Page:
Lawmakers Are Finally Taking Your Privacy Seriously

Lawmakers Are Finally Taking Your Privacy Seriously
Source: Getty Images
Source: Getty Images

Congress is forming a new working group to tackle legal issues involving encryption and privacy. 

The ensemble includes Jim Sensenbrenner (R-WI), Darrell Issa (R-CA), Zoe Lofgren (D-CA), Suzan DelBene (D-WA), Bill Johnson (R-OH), Adam Kinzinger (R-IL), Yvette Clarke (D-NY) and Joe Kennedy (D-MA). Issa, who, prior to taking public office, founded and led a company that made anti-theft devices for vehicles, issued the following statement:

"In the last few weeks, we've heard a lot of debate over privacy and encryption, security and backdoors. I am honored to be a part of this working group so that lawmakers, on all sides of the issue, can get together to talk about the best path forward to protect the privacy and security of our personal information in the the digital age that is the 21st century." 

The group is forming weeks after the House Judiciary Committee heard from Apple's lawyer Bruce Sewell, security expert Susan Landau, New York District Attorney Cyrus Vance and FBI Director James Comey about encryption, public safety and privacy concerns. During the hearing, both Landau and Sewell called for Congress to create laws that better detail how law enforcement should obtain access to devices and how much companies are required to take on in helping an investigation.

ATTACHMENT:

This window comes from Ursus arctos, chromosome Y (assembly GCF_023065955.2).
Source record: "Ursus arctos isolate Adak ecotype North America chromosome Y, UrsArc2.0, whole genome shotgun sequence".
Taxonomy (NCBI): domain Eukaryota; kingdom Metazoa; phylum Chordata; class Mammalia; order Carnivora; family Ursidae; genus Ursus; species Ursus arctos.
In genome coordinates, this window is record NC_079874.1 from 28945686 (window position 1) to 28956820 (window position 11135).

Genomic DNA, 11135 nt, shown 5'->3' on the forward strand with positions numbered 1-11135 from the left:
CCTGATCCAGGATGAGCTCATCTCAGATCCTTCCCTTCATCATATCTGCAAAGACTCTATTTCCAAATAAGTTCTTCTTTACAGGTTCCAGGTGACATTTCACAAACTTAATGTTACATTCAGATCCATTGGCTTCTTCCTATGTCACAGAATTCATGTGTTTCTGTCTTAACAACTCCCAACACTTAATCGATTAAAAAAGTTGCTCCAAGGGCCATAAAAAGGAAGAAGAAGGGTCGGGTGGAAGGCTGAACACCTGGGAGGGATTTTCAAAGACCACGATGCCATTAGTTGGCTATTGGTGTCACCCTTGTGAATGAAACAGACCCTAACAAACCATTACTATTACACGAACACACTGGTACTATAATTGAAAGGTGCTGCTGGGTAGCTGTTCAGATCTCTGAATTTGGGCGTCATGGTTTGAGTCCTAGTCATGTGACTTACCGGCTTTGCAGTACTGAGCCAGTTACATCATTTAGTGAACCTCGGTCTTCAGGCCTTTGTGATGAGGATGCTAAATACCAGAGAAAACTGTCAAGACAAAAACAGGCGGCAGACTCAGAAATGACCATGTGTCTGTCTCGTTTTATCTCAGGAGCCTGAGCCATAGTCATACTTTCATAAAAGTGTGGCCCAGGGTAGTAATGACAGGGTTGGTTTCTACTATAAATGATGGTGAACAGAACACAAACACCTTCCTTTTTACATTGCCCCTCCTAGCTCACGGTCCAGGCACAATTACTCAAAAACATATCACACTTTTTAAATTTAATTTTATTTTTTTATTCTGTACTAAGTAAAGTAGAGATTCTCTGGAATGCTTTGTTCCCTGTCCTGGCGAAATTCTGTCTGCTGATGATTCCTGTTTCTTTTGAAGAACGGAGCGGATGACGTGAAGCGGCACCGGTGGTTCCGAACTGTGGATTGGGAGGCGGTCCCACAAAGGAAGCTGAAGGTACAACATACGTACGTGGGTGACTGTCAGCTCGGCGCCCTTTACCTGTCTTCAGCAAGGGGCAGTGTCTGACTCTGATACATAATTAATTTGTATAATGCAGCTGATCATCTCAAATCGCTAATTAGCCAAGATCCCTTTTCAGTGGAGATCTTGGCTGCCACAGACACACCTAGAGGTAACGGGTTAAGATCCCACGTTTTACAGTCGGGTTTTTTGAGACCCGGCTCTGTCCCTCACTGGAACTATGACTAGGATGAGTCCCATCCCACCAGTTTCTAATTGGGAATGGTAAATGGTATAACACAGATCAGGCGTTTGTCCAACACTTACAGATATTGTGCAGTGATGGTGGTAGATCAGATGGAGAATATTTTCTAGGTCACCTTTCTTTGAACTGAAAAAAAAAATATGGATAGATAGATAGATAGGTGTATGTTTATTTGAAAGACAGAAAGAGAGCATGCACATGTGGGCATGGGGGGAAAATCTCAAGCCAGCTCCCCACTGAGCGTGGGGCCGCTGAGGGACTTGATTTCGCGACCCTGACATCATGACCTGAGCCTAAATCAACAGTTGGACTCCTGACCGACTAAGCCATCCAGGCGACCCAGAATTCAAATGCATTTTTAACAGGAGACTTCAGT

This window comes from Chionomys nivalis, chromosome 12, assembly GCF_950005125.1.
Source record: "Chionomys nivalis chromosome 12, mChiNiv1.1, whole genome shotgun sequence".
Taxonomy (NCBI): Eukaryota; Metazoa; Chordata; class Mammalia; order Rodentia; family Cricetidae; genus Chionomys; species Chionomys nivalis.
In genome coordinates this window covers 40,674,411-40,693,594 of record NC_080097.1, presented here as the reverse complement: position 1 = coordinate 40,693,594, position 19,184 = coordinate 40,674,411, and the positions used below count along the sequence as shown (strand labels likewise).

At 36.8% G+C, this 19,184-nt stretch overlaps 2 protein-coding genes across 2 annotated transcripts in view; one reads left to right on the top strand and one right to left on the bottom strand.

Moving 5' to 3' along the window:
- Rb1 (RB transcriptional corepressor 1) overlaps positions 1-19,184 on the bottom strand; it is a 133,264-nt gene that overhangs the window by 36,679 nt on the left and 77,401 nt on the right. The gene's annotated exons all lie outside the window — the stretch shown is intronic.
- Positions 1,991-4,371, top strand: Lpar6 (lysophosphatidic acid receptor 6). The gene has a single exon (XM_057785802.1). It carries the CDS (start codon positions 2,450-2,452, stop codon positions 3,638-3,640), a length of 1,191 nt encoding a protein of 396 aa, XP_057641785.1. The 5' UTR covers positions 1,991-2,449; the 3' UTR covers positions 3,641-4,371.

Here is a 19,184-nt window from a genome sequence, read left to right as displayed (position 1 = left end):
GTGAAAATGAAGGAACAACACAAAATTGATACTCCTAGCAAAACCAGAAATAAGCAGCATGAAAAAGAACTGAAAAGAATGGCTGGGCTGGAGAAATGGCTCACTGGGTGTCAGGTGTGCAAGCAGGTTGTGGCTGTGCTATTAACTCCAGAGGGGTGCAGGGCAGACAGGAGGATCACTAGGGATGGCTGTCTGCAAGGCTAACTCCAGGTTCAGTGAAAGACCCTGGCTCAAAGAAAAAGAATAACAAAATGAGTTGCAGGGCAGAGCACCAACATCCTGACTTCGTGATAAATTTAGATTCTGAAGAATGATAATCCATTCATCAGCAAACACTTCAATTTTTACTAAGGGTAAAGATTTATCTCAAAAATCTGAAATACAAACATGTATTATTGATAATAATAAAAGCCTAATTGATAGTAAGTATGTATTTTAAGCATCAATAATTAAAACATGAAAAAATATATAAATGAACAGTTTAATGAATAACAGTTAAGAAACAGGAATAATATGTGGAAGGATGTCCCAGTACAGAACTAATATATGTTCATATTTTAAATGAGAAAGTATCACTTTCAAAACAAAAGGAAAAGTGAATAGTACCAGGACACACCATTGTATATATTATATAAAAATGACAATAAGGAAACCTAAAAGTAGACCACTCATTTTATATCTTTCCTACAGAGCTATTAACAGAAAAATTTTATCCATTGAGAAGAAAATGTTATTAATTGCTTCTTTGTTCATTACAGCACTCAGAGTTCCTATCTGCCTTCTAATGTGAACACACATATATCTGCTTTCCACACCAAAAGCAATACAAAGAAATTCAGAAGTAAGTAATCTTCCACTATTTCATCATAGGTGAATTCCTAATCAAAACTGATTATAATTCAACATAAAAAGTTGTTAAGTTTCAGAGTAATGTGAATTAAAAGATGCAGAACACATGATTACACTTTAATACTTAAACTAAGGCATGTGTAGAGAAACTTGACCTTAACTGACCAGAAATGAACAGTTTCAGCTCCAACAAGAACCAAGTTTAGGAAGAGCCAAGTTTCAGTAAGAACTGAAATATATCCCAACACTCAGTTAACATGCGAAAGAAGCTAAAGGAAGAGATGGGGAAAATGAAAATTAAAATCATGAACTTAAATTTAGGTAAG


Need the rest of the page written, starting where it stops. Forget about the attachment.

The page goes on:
It seems the Encryption Working Group is here to answer that call. The bipartisan faction will propose legislation and consider the ways in which law enforcement can be supported without degrading encryption and the privacy entitled to all Americans. 

Meanwhile, Senators Richard Burr and Dianne Feinstein have drafted a bill on encryption that, if passed, would require companies to give law enforcement officials access to encrypted data, according to Reuters. The potential legislation, in tandem with the working group, signals that lawmakers are ready to prioritize computer and encryption law, making way for real discussions about what kind of privacy citizens should expect in a digital age. 

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